The potential for verbal hostility, shoving matches, kicking, and other forms of aggression is present throughout the preschool period, although the acted out degree of aggression changes as children become older.
Aggression is intentional injury or harm to another person. Infants don’t act aggressively. It is hard to contend that their behavior is intended to hurt others, even if they inadvertently manage to do so. In contrast, by the time they reach preschool age, children demonstrate true aggression.
Throughout the preschool years, children become better at controlling the emotions that they are experiencing. Emotional self-regulation is the capability to adjust emotions to a desired state and level of intensity. Starting at age two, children are able to talk about their feelings, and they engage in strategies to regulate them. As they get older, they develop more effective strategies, learning to better cope with negative emotions.
Three-year-old who can distract themselves when upset and focus on how to handle their feelings tend to become cooperative school-age children with few problem behaviors (Gilliom et al., 2002). By watching parents manage emotion, children learn strategies for regulating their own. Parents who are in tune with their own emotional experiences tend to be supportive with their preschoolers, offering suggestions and explanations of emotion-regulation strategies that strengthen children’s capacity to handle stress.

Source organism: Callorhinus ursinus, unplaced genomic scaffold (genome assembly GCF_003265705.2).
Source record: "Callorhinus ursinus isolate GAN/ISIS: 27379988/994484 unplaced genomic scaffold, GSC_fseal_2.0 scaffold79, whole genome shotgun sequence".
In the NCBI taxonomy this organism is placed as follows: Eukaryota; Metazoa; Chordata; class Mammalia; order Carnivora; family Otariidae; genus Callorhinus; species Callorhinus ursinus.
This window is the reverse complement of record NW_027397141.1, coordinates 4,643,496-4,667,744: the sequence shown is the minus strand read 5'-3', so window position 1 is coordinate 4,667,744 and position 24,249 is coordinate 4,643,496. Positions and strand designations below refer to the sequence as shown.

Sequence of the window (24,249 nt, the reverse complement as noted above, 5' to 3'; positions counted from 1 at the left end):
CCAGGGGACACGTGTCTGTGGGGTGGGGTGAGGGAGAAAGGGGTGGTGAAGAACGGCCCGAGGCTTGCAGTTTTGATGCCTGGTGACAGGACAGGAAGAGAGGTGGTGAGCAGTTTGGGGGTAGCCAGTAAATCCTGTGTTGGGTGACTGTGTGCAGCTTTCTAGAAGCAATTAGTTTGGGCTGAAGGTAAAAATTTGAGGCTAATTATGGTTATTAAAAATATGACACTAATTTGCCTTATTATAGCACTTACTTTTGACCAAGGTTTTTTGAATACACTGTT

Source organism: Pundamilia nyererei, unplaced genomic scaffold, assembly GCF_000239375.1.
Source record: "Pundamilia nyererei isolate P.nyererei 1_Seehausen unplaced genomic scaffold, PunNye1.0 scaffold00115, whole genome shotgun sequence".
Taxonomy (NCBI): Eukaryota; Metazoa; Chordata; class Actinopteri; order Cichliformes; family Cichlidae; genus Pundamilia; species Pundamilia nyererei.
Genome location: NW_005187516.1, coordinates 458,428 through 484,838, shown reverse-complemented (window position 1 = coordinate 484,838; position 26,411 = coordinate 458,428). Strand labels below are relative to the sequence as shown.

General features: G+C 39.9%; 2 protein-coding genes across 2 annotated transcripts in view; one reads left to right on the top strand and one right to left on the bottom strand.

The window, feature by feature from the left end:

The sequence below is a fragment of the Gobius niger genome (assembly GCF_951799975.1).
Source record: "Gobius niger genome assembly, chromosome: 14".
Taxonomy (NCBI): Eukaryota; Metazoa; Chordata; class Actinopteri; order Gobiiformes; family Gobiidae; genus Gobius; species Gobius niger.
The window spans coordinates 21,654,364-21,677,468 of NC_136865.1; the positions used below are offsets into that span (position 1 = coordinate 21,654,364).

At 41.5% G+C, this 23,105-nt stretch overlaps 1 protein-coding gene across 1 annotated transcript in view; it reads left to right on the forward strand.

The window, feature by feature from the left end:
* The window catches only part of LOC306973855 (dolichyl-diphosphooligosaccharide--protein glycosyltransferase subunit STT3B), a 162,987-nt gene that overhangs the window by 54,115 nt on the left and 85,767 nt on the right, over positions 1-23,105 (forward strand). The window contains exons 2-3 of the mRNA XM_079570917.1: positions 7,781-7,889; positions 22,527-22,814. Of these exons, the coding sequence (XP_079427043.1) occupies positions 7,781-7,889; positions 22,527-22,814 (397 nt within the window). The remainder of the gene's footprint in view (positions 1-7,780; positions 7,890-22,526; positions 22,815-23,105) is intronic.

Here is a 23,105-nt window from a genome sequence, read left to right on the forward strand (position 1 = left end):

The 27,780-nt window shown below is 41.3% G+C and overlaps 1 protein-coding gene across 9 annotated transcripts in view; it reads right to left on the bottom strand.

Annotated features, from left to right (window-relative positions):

As their self-concepts develop, preschoolers become increasingly sensitive to praise and blame or to the possibility of such feedback. They more often experience self-conscious emotions—feelings that involve injury to or enhancement of their sense of self.
By age 3, self-conscious emotions are clearly linked to self-evaluation. But because preschoolers are still developing standards of excellence and conduct, they depend on the messages of parents, teachers, and others who matter to them to know when to feel proud, ashamed, or guilty, often viewing adult expectations as obligatory rules.
- Robert. S. Feldman. (2017). Development Across the Lifespan. (8th ed.). Pearson Education.
- Laura. E. Berk. (2018). Development Through the Lifespan (7th ed.). Pearson Education.